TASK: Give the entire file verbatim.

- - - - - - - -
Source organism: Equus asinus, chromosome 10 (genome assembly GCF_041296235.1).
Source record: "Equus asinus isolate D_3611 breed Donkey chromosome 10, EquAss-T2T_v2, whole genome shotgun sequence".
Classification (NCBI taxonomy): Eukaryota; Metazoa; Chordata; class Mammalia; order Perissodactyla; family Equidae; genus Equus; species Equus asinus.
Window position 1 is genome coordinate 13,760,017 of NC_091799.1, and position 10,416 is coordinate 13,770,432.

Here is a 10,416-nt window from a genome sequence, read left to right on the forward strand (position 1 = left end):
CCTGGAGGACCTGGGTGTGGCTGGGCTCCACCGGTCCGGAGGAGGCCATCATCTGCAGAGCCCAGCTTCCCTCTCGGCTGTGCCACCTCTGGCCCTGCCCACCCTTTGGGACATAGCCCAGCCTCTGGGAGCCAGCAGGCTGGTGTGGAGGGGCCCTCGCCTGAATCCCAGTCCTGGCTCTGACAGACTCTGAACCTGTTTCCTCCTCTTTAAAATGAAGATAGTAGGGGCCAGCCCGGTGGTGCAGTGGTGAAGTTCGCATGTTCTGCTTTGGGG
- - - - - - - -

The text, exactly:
Source organism: Equus asinus, chromosome 10 (genome assembly GCF_041296235.1).
Source record: "Equus asinus isolate D_3611 breed Donkey chromosome 10, EquAss-T2T_v2, whole genome shotgun sequence".
Classification (NCBI taxonomy): Eukaryota; Metazoa; Chordata; class Mammalia; order Perissodactyla; family Equidae; genus Equus; species Equus asinus.
Window position 1 is genome coordinate 13,760,017 of NC_091799.1, and position 10,416 is coordinate 13,770,432.

Here is a 10,416-nt window from a genome sequence, read left to right on the forward strand (position 1 = left end):
CCTGGAGGACCTGGGTGTGGCTGGGCTCCACCGGTCCGGAGGAGGCCATCATCTGCAGAGCCCAGCTTCCCTCTCGGCTGTGCCACCTCTGGCCCTGCCCACCCTTTGGGACATAGCCCAGCCTCTGGGAGCCAGCAGGCTGGTGTGGAGGGGCCCTCGCCTGAATCCCAGTCCTGGCTCTGACAGACTCTGAACCTGTTTCCTCCTCTTTAAAATGAAGATAGTAGGGGCCAGCCCGGTGGTGCAGTGGTGAAGTTCGCATGTTCTGCTTTGGGG